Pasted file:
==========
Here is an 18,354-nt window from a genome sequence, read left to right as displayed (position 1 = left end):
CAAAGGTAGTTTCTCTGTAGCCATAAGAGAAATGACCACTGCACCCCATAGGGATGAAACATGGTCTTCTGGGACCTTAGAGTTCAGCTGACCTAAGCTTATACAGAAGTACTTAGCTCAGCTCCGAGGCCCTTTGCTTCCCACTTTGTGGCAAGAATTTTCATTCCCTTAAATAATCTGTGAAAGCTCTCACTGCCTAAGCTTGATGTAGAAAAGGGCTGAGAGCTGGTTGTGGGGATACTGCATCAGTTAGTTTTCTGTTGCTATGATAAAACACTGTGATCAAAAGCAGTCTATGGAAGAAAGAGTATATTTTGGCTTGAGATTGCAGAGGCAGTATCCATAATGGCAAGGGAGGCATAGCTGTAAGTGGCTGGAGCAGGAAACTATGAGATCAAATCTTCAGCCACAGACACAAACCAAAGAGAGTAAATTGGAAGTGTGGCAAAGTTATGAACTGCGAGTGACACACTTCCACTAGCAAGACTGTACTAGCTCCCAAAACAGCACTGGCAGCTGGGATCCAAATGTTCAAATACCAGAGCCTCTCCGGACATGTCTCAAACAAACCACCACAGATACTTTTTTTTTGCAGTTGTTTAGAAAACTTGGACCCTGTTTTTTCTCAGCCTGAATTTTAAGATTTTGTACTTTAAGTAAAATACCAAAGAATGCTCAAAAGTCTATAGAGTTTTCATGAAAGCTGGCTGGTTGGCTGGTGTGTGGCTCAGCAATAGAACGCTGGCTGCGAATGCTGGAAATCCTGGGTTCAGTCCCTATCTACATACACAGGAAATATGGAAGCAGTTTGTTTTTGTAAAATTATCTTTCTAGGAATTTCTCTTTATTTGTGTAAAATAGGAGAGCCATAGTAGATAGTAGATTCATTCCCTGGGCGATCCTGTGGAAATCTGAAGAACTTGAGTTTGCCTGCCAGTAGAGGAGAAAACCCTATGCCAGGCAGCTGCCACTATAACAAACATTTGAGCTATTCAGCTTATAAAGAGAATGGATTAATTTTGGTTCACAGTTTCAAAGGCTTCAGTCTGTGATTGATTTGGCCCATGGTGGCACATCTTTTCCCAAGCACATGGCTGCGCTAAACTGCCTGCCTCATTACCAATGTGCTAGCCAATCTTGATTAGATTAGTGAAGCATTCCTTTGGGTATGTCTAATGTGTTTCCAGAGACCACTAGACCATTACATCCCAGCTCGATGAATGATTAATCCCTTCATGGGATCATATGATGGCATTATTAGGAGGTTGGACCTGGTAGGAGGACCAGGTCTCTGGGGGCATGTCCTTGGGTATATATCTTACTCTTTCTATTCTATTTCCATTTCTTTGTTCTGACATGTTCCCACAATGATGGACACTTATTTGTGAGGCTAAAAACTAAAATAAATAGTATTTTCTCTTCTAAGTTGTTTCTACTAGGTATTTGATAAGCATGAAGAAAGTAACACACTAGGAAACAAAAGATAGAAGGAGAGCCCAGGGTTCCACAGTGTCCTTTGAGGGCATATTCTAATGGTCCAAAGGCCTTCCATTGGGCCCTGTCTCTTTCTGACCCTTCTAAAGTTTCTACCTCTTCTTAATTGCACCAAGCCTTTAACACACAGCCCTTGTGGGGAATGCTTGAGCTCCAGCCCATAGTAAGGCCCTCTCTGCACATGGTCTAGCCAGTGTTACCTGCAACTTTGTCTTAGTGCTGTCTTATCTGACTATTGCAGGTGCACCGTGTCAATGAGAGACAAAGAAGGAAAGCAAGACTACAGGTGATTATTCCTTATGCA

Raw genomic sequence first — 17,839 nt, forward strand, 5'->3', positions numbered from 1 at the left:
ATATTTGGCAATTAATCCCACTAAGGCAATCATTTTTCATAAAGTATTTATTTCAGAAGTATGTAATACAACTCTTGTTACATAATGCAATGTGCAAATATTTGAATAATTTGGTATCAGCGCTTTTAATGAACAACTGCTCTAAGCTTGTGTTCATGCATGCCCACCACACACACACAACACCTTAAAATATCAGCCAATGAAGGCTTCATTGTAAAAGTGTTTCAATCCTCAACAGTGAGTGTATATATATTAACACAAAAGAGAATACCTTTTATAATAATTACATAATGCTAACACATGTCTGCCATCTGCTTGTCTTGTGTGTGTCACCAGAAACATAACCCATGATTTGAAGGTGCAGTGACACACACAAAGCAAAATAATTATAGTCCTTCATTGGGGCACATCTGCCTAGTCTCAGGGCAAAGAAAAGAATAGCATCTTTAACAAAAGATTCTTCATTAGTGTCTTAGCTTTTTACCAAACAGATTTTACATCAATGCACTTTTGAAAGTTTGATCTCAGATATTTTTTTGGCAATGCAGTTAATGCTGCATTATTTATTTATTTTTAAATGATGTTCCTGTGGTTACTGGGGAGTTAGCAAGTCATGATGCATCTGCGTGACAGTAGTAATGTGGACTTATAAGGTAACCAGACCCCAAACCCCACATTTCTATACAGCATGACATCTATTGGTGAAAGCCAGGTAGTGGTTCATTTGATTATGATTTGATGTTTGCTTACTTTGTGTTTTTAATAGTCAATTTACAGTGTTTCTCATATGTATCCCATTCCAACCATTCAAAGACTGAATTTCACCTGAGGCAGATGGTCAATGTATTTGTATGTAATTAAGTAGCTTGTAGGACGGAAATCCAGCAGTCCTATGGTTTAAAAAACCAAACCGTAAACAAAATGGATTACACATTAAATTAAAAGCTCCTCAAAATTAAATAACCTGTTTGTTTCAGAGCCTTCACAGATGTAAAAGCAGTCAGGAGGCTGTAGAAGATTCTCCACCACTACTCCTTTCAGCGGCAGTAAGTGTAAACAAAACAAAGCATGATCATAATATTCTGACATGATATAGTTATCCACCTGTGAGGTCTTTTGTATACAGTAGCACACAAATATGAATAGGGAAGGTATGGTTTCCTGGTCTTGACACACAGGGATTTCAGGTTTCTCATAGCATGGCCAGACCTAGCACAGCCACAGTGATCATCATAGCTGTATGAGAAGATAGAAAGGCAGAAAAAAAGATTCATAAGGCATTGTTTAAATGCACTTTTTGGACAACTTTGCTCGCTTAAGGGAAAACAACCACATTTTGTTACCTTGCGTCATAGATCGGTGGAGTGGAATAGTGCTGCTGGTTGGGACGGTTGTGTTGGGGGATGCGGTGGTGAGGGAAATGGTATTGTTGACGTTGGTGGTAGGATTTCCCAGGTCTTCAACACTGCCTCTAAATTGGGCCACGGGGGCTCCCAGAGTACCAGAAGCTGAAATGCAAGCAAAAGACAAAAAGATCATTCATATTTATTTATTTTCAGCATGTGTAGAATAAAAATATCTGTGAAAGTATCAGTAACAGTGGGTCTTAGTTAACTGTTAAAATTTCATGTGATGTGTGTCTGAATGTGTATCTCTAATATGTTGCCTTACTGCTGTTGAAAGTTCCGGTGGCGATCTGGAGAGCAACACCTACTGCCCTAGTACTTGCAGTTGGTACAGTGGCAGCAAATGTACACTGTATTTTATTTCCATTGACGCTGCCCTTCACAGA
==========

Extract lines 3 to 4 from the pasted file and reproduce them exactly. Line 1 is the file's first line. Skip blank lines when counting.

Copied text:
Raw genomic sequence first — 17,839 nt, forward strand, 5'->3', positions numbered from 1 at the left:
ATATTTGGCAATTAATCCCACTAAGGCAATCATTTTTCATAAAGTATTTATTTCAGAAGTATGTAATACAACTCTTGTTACATAATGCAATGTGCAAATATTTGAATAATTTGGTATCAGCGCTTTTAATGAACAACTGCTCTAAGCTTGTGTTCATGCATGCCCACCACACACACACAACACCTTAAAATATCAGCCAATGAAGGCTTCATTGTAAAAGTGTTTCAATCCTCAACAGTGAGTGTATATATATTAACACAAAAGAGAATACCTTTTATAATAATTACATAATGCTAACACATGTCTGCCATCTGCTTGTCTTGTGTGTGTCACCAGAAACATAACCCATGATTTGAAGGTGCAGTGACACACACAAAGCAAAATAATTATAGTCCTTCATTGGGGCACATCTGCCTAGTCTCAGGGCAAAGAAAAGAATAGCATCTTTAACAAAAGATTCTTCATTAGTGTCTTAGCTTTTTACCAAACAGATTTTACATCAATGCACTTTTGAAAGTTTGATCTCAGATATTTTTTTGGCAATGCAGTTAATGCTGCATTATTTATTTATTTTTAAATGATGTTCCTGTGGTTACTGGGGAGTTAGCAAGTCATGATGCATCTGCGTGACAGTAGTAATGTGGACTTATAAGGTAACCAGACCCCAAACCCCACATTTCTATACAGCATGACATCTATTGGTGAAAGCCAGGTAGTGGTTCATTTGATTATGATTTGATGTTTGCTTACTTTGTGTTTTTAATAGTCAATTTACAGTGTTTCTCATATGTATCCCATTCCAACCATTCAAAGACTGAATTTCACCTGAGGCAGATGGTCAATGTATTTGTATGTAATTAAGTAGCTTGTAGGACGGAAATCCAGCAGTCCTATGGTTTAAAAAACCAAACCGTAAACAAAATGGATTACACATTAAATTAAAAGCTCCTCAAAATTAAATAACCTGTTTGTTTCAGAGCCTTCACAGATGTAAAAGCAGTCAGGAGGCTGTAGAAGATTCTCCACCACTACTCCTTTCAGCGGCAGTAAGTGTAAACAAAACAAAGCATGATCATAATATTCTGACATGATATAGTTATCCACCTGTGAGGTCTTTTGTATACAGTAGCACACAAATATGAATAGGGAAGGTATGGTTTCCTGGTCTTGACACACAGGGATTTCAGGTTTCTCATAGCATGGCCAGACCTAGCACAGCCACAGTGATCATCATAGCTGTATGAGAAGATAGAAAGGCAGAAAAAAAGATTCATAAGGCATTGTTTAAATGCACTTTTTGGACAACTTTGCTCGCTTAAGGGAAAACAACCACATTTTGTTACCTTGCGTCATAGATCGGTGGAGTGGAATAGTGCTGCTGGTTGGGACGGTTGTGTTGGGGGATGCGGTGGTGAGGGAAATGGTATTGTTGACGTTGGTGGTAGGATTTCCCAGGTCTTCAACACTGCCTCTAAATTGGGCCACGGGGGCTCCCAGAGTACCAGAAGCTGAAATGCAAGCAAAAGACAAAAAGATCATTCATATTTATTTATTTTCAGCATGTGTAGAATAAAAATATCTGTGAAAGTATCAGTAACAGTGGGTCTTAGTTAACTGTTAAAATTTCATGTGATGTGTGTCTGAATGTGTATCTCTAATATGTTGCCTTACTGCTGTTGAAAGTTCCGGTGGCGATCTGGAGAGCAACACCTACTGCCCTAGTACTTGCAGTTGGTACAGTGGCAGCAAATGTACACTGTATTTTATTTCCATTGACGCTGCCCTTCACAGA